What’s in bloom

Today I saw something a little unusual near the Watson building at NYBG:  One of the Cornus kousas continues to bloom, despite the fact that its leaves have now changed to scarlet and yellow. Bright white bracts, against the red foliage… stunning! Such an unusual treat –

The weather outside is frightful…

Well, maybe not THAT bad… but it is the first day when the temperatures finally feel like they’re falling. It’s still very windy today… so I took the hubster and the inlaws to the Museum of Natural History.

First, I couldn’t believe the size and quantity of trees that had fallen in the park area along 81st Street! Huge trees… but all with incredibly small root balls. I marvel at how they’ve managed to eke out an existence from the rocky landscape that is Manhattan!

But all of the upended, cut-down tree, nothing was as incredible as the trunk that’s on display in the Museum!  There is a horizontal slab cut from the Mark Twain Redwood in the late 1800’s – they estimate from the rings, that the seedling likely started in 550AD. They just don’t make ’em like that any more!

All tricks and some treats!

Walking Riley along Riverside Park today, taking a look at the aftermath of Sandy.

Almost all of the leaves have been blown off of the trees in the park – yet the roses and asters are still blooming!

It appears that the largest amount of damage was literally on the waterfront – some of the docks at the 79th Street Boat Basin were lifted and stacked neatly like collapsed dominoes.

It was kind of interesting, walking through the streets that are closed to traffic, with deep puddles and fast-moving clouds above. Lots of people out, walking around – some stir crazy, others just crazy!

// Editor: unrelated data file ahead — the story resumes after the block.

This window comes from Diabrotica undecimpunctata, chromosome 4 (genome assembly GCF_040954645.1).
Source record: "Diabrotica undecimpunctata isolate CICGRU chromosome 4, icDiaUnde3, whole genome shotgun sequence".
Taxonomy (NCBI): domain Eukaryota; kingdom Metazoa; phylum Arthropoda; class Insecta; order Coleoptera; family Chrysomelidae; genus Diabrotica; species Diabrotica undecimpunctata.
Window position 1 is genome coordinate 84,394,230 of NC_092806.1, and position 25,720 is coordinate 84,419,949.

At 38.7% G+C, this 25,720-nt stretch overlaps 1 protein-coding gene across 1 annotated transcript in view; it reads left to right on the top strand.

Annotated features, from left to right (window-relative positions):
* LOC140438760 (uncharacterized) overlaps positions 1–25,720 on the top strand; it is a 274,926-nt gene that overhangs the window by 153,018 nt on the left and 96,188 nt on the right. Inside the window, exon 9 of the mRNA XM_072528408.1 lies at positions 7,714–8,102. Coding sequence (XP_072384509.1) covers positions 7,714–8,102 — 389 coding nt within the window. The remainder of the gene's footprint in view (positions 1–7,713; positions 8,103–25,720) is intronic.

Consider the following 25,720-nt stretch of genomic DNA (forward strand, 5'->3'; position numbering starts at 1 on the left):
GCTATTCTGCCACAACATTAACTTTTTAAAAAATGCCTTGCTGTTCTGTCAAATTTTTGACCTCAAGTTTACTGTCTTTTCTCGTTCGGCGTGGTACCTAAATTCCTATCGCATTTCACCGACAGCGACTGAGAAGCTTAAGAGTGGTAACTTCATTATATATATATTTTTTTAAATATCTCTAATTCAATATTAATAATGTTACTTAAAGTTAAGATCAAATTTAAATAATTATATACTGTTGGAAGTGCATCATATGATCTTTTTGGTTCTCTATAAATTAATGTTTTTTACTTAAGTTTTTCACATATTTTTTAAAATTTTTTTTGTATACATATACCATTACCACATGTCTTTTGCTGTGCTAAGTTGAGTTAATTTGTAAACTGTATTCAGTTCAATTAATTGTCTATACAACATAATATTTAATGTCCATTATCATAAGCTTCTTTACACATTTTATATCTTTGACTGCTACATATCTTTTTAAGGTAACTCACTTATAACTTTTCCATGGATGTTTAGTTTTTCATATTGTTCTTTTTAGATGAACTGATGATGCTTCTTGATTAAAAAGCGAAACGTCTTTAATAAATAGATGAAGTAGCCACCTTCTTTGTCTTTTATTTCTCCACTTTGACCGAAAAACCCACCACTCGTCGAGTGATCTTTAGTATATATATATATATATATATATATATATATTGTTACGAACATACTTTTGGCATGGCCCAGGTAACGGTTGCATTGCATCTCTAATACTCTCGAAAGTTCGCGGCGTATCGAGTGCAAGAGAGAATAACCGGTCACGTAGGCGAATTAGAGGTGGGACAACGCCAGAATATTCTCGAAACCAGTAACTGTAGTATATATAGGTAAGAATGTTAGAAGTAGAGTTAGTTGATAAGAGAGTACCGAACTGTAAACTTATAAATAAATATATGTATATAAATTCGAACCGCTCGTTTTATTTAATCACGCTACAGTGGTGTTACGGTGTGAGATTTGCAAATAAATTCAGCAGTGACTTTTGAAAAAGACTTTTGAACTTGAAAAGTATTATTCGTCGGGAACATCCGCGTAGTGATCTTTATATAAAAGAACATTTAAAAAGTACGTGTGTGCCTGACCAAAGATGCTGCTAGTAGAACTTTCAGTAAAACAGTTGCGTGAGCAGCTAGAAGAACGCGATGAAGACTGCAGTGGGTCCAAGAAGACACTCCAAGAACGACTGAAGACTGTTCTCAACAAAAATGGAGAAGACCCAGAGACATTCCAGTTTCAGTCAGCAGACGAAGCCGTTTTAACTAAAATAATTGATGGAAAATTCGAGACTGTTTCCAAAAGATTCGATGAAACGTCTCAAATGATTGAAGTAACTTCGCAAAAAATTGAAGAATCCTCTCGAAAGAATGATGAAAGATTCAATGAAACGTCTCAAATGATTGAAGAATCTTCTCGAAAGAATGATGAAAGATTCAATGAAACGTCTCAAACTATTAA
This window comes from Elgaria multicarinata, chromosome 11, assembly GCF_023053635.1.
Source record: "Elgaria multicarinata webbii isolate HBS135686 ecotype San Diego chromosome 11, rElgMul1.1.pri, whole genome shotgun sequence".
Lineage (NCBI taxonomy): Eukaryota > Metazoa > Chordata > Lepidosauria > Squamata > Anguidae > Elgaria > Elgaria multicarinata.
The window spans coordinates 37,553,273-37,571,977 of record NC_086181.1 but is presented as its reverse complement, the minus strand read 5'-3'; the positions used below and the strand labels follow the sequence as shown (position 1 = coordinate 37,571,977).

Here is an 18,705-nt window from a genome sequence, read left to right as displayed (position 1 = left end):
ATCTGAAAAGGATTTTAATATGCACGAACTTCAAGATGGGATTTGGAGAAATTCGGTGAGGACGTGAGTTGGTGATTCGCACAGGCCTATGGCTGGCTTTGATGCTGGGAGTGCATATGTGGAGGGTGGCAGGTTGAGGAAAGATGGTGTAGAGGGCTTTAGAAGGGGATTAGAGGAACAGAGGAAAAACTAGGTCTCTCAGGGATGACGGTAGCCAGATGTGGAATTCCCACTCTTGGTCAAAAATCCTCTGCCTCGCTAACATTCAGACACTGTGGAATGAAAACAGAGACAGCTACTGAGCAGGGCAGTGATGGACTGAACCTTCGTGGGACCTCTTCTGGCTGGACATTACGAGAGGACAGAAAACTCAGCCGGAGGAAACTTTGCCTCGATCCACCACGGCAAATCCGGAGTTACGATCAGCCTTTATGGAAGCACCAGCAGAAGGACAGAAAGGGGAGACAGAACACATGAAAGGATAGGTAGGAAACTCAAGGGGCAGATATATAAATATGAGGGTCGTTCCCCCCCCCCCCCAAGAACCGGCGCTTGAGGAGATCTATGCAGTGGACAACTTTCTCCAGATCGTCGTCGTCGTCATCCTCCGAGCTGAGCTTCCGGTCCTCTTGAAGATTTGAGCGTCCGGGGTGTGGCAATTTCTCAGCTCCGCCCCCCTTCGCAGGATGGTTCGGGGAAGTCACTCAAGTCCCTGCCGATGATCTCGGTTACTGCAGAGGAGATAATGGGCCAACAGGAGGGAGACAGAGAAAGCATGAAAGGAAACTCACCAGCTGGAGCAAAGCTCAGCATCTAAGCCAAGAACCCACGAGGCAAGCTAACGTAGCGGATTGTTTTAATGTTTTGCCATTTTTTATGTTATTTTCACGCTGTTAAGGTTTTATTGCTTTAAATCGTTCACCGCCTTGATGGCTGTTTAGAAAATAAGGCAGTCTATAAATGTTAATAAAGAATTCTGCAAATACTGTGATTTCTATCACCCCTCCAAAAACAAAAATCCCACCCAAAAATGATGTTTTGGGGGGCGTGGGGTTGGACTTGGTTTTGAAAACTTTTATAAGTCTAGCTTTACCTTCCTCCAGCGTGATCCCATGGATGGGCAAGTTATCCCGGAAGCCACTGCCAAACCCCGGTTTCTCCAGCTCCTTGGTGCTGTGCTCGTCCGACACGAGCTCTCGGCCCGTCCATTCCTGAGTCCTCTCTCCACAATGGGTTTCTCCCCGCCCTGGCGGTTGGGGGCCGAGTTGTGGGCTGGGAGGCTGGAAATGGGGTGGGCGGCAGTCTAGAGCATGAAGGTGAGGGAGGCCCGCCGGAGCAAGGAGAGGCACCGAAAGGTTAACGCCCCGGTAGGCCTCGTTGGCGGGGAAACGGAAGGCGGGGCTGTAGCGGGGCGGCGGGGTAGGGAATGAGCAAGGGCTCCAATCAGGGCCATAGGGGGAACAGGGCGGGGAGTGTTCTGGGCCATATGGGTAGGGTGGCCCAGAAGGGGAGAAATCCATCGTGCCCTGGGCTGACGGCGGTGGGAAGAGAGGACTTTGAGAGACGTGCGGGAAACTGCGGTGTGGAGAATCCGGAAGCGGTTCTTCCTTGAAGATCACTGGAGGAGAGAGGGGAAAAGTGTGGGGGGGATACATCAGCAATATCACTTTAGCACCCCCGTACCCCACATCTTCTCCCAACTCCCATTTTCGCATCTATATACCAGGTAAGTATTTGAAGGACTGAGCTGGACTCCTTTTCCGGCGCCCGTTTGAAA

The Aftermath: Sandy

Riverside Park hasn’t been damaged nearly as badly as I thought it would be; there are a few trees that appear to be literally split in half (one of which was formerly a “V” shape, with one half completely hollow!)

Talk about crazy luck: A very large branch fell from one of the London planes that overhangs the western sidewalk… and the giant “Y” literally straddled a small car that was parked underneath it! How’s THAT for dumb luck?

Lucky break!

On the backside…

The rain is much harder and more frequent on the back side of Sandy… but the wind is less powerful. The good news for that is that the plants on my roof are getting a nice long drink… but I’m sure it’s not helping other areas of the city (like the subways) that are in danger of flooding!

Sandy, she approaches…

Here’s the observation at 9:30pm:  After a day of overcast skies accompanied by humidity and temperatures that are warmer than I expected., I went out tonight to check on my plants on the roof deck and, other than a few arborvitae blown over (which are fine now), I’m happy to report that everything is pretty much as I left them earlier tonight.

What I’m also surprised about is that there is relatively little rain falling tonight; I’m sure it’s coming, but I just figured there’d be more by now. Meanwhile, I can say that the individual wind gusts are pretty significant; they’re calling for individual gusts of up to 70 miles per hour.

Last Night Before the Storm

Today I spend a windy, cool day at NYBG (Site Engineering!), measuring out the north lawn. While waiting for our turn, I noticed that the female ginko biloboas on the side parking lot are LOADED with fruit. I don’t think I’ve ever seen ginkos so completely laden – the branches are bowing significantly and the ground around them is littered with fruit that has already dropped.

The male ginkos across the street are just starting to show a yellow edge on their leaves… I wonder how many of the leaves will be left after Sandy’s stay?